‘Picture Bride’ examines trials of plantation-era Japanese in Hawaii
“Picture Bride” offers an accessible glimpse into Hawaii’s history, stories and events most locals have heard in passing but have never studied in depth.
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Legacy Isle Publishing ($19.95)
Haru, the Japanese protagonist of Mike Malaghan’s first novel, “Picture Bride,” arrives in the faraway exotic land of Honolulu with nothing but her dreams and a marriage to a husband she has not yet met. “Such a beautiful island … but a discontented paradise,” she muses.
The novel is an epic saga that spans decades and continents in its portrayal of life in plantation-era Hawaii. By becoming a picture bride sent to Hawaii Haru escapes the fate many late-19th-century Japanese girls faced of being sold into prostitution across various parts of Asia by their impoverished parents.
Haru arrives in Hawaii in 1909. Her husband, Kenji, accepts the position of head Buddhist priest for the plantation community of Waimea on the Big Island.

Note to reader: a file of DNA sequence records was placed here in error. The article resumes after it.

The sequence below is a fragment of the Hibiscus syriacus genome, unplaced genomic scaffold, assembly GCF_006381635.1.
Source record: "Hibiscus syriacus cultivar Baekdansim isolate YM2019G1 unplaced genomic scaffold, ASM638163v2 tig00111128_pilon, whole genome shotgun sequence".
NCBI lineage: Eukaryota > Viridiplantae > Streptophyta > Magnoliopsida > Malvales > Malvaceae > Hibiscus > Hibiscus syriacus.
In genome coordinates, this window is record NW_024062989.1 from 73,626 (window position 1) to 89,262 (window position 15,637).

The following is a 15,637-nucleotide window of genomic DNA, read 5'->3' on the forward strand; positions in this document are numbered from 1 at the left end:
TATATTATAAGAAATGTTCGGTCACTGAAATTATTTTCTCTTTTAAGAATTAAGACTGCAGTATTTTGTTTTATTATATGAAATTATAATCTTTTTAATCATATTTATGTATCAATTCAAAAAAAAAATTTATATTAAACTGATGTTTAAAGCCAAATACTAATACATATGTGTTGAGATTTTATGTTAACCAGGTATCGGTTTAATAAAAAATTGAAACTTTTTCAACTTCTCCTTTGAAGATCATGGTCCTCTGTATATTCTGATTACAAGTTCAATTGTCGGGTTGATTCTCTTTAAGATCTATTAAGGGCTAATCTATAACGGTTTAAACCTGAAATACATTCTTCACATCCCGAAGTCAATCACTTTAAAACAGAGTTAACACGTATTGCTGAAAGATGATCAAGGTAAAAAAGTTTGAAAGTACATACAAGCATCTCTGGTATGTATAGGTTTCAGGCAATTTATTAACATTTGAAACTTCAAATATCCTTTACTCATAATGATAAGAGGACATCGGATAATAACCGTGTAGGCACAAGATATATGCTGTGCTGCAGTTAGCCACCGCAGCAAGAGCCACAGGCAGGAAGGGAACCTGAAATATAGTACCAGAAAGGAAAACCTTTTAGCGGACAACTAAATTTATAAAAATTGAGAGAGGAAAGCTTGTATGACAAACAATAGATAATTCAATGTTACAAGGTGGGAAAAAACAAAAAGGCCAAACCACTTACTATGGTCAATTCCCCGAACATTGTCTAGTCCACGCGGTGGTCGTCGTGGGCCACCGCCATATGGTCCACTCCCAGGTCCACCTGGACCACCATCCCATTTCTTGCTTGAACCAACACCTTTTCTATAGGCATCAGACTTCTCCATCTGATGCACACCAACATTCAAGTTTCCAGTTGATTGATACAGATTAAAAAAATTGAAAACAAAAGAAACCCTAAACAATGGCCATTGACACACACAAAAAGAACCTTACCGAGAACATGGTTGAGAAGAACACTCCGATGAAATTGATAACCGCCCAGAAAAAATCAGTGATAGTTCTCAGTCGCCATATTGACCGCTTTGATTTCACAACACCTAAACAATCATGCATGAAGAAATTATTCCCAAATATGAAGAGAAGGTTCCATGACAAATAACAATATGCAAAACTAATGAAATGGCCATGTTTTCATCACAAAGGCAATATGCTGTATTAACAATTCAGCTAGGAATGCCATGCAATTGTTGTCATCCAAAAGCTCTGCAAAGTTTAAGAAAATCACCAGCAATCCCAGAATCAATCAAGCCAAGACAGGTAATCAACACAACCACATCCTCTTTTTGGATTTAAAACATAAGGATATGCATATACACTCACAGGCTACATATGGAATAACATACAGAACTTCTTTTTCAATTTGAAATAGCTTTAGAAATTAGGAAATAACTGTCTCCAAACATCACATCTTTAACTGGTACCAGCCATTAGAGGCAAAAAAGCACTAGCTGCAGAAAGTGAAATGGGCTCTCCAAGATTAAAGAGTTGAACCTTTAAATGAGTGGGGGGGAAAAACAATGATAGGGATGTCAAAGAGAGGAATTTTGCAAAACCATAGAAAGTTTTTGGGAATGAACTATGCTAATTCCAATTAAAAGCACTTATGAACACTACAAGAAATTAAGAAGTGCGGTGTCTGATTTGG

Meanwhile, Haru and her fellow picture brides become a tempering force to the gambling and alcoholism that run rampant among the unmarried plantation workers.
Haru encounters many obstacles in her new home but never backs down from any of them.
She interrupts a pagan ceremony where a Japanese priest seeks to sacrifice a dog to exorcise a demon from a child; manages an entire housing settlement camp of striking plantation workers; and faces the ruling Caucasian minority’s war against Japanese language schools, which they feared would spread imperialist Japanese values.
Throughout all this, she reconciles her relationship with her husband and raises her children in a Hawaii, where showing Japanese pride isn’t always accepted. As Haru muses about the language schools, “no matter how we change the curriculum or even if we closed our schools, we still look Asian, we will still be Japanese.” Even her daughter Hiromi asks when she is just a child, “Okasan,why do they hate us?”
“Picture Bride” offers an accessible glimpse into Hawaii’s history, stories and events most locals have heard in passing but have never studied in depth. Although the events in the book take place about a century ago, many echoes of those conflicts survive today.
Haru represents a people who have little choice but to make the best of what they have for themselves and the future of their families. As Haru herself says, “If you’re willing to work hard, save a little money, and accept that you might fail but try anyhow, the American Dream is open to all races. The banks like my money as much as the Dillinghams.” (sic)
Malaghan’s novel makes a convincing argument that we cannot talk about Hawaii without discussing race, a vital portion of Hawaii’s history and legacy.